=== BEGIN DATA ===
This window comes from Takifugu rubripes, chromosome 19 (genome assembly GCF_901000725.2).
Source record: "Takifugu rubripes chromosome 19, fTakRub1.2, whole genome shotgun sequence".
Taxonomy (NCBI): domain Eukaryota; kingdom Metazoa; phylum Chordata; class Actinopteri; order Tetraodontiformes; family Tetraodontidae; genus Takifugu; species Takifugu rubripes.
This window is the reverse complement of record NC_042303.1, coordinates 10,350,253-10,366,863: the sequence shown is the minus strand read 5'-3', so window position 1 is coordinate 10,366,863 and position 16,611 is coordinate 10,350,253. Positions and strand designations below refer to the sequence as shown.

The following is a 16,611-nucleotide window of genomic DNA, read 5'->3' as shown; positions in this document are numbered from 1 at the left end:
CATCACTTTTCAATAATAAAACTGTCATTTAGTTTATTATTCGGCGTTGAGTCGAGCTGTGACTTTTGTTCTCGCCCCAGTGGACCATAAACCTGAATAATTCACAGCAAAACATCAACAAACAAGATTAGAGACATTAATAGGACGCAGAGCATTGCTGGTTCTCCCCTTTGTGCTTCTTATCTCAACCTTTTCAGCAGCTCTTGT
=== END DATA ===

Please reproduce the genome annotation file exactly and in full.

This window comes from Takifugu rubripes, chromosome 19 (genome assembly GCF_901000725.2).
Source record: "Takifugu rubripes chromosome 19, fTakRub1.2, whole genome shotgun sequence".
Taxonomy (NCBI): domain Eukaryota; kingdom Metazoa; phylum Chordata; class Actinopteri; order Tetraodontiformes; family Tetraodontidae; genus Takifugu; species Takifugu rubripes.
This window is the reverse complement of record NC_042303.1, coordinates 10,350,253-10,366,863: the sequence shown is the minus strand read 5'-3', so window position 1 is coordinate 10,366,863 and position 16,611 is coordinate 10,350,253. Positions and strand designations below refer to the sequence as shown.

The following is a 16,611-nucleotide window of genomic DNA, read 5'->3' as shown; positions in this document are numbered from 1 at the left end:
CATCACTTTTCAATAATAAAACTGTCATTTAGTTTATTATTCGGCGTTGAGTCGAGCTGTGACTTTTGTTCTCGCCCCAGTGGACCATAAACCTGAATAATTCACAGCAAAACATCAACAAACAAGATTAGAGACATTAATAGGACGCAGAGCATTGCTGGTTCTCCCCTTTGTGCTTCTTATCTCAACCTTTTCAGCAGCTCTTGT